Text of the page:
The story so far shows the event and its aftermath – but not the context that led to the execution. General Loan was vilified as a war criminal, while Nguyễn Văn Lém was seen as the innocent victim. Loan had to hide his identity and lost his future as a result. In fact, the executed prisoner – Nguyễn Văn Lém – was not an innocent. He commanded a Viet Cong death squad that had targeted South Vietnamese police and their families. He was captured near a ditch containing over 30 bound and shot bodies of police and their relatives – men, women and children. Lém was personally responsible for the deaths of several. Adams has confirmed that this was the case. The Viet Cong had attacked during a truce arranged for the Tet Holiday. Some of their victims has been at home celebrating.

Subsequently Adams found out more about General Loan. Loan was seen as a hero to the South Vietnamese. He wasn’t just a soldier. He fought for the construction of hospitals, helping war orphans and for a way of life that was destroyed. Adams regretted taking the photo because of what happened afterwards. (Eddie Adams describing his notorious Vietnam photograph)

…Two people died in that photograph: the recipient of the bullet and GENERAL NGUYEN NGOC LOAN. The general killed the Viet Cong; I killed the general with my camera. Still photographs are the most powerful weapon in the world. People believe them, but photographs do lie, even without manipulation. They are only half-truths. What the photograph didn’t say was, ‘What would you do if you were the general at that time and place on that hot day, and you caught the so-called bad guy after he blew away one, two or three American soldiers?…’ (Eulogy: GENERAL NGUYEN NGOC LOAN, Time Magazine, Jul. 27, 1998)

Information needs a context. When gathering information it is important to know the source and why the information became available. It is important to understand the context and when interpreting it, there should be no hidden agenda. The Adams picture failed in that it didn’t give the context and instead only helped to support and confirm the biases of anti-war journalists, letting them further their own agenda. As such, it ruined Loan’s life.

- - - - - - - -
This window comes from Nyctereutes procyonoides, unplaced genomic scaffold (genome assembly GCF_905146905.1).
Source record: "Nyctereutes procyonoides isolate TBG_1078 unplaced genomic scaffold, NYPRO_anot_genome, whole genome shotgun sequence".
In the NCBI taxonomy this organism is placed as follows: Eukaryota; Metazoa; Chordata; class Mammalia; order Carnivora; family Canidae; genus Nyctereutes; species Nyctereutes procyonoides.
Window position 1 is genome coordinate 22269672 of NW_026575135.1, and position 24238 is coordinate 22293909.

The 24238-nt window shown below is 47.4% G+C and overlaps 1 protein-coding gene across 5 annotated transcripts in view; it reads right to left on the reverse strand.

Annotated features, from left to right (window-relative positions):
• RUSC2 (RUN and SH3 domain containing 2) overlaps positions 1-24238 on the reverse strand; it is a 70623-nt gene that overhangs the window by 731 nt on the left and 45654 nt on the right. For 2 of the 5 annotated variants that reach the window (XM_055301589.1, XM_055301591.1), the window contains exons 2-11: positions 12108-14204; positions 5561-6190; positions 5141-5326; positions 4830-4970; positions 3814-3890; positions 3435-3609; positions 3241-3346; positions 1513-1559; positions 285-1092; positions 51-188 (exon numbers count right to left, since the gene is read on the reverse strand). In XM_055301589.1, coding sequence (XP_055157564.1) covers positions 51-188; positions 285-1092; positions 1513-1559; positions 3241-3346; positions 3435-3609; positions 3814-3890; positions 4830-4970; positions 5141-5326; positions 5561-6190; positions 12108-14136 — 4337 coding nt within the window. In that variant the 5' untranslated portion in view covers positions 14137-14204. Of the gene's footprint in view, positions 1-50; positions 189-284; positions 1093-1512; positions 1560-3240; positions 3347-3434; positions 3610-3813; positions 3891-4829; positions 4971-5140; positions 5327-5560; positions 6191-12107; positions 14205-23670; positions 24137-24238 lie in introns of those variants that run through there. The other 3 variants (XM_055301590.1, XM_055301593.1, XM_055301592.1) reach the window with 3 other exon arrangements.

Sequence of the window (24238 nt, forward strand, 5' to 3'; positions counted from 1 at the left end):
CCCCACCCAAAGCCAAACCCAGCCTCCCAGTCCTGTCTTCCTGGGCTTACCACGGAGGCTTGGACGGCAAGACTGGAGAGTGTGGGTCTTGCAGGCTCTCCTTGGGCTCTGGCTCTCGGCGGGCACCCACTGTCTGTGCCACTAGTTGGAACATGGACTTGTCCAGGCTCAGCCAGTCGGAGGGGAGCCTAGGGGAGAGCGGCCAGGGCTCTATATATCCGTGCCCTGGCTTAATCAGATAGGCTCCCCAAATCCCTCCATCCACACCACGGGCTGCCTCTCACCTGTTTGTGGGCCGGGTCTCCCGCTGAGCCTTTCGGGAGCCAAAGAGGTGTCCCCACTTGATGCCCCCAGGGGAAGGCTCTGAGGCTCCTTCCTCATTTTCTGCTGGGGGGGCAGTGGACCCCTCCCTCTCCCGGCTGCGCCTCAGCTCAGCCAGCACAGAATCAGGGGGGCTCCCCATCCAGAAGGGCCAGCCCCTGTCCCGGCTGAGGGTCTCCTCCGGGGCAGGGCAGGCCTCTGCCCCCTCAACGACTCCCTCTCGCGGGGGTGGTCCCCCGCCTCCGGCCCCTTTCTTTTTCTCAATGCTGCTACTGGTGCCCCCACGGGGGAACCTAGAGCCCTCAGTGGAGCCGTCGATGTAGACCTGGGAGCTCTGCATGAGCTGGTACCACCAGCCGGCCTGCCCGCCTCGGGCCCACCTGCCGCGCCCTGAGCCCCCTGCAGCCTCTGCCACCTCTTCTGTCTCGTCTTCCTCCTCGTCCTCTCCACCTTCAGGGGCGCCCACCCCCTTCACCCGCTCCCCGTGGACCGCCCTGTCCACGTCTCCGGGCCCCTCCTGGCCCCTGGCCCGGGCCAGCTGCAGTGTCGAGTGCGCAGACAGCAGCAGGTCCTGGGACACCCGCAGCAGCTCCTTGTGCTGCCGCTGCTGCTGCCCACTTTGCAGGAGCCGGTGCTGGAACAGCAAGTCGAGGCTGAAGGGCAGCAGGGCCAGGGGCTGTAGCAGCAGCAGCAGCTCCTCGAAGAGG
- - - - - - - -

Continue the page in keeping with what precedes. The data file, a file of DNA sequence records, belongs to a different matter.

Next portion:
CI versus corporate espionage: thoughts on an ABC News story

February 19, 2010 3 comments

I read this news item from ABC news ‘James Bond’ Tactics Help Companies Spy on Each Other” and had only one thought: that guy is totally unethical and wrong.

A few years ago, an Israeli colleague commented to me that in his experience, most of the ex-secret service operatives who try and enter the commercial world of CI fail. The reason he said is that they don’t know the boundaries of what is legitimate competitive intelligence collection and what is corporate espionage, and illegitimate. He also said that in many cases, they also have no real idea of budgets and what is valuable to a company strategically versus the cost of obtaining it. Most never had a budgetary role when working for the various national security services and so could not do a cost-benefit analysis effectively.

This story shows both examples. Purchasing the garbage from an organisation is not only unethical but strikes me as wasteful. Garbage is thrown away for a reason – it’s not wanted and valueless. The majority of companies today have shredders and routinely shred anything that would be seen as highly sensitive. True, the mid-level material may be chucked, but not the high-level stuff. (And those that don’t shred deserve what they get – I’d be surprised that any Fortune 500 companies don’t have shredding contracts!)

As for the other shenanigans implied – any company that employed a consultant to use such techniques deserves to get sued and end up paying more than they gained. The trouble is some do – and the list of companies that learned the hard-way that espionage doesn’t pay is still growing.

So let me make it clear: espionage is wrong, while CI is a legitimate practice that uses only ethical means to collect intelligence.

This involves declaring your identity and NOT collecting information that would be classed as secret or confidential. As Issur Harel the Israeli spy-chief responsible for capturing the Nazi war murderer, Eichmann, is reported to have said:

We do not deal with certainties. The world of intelligence is the world of probabilities. Getting the information is not usually the most difficult task. What is difficult is putting upon it the right interpretation. Analysis is everything. James Bond is not the real world.

%d bloggers like this: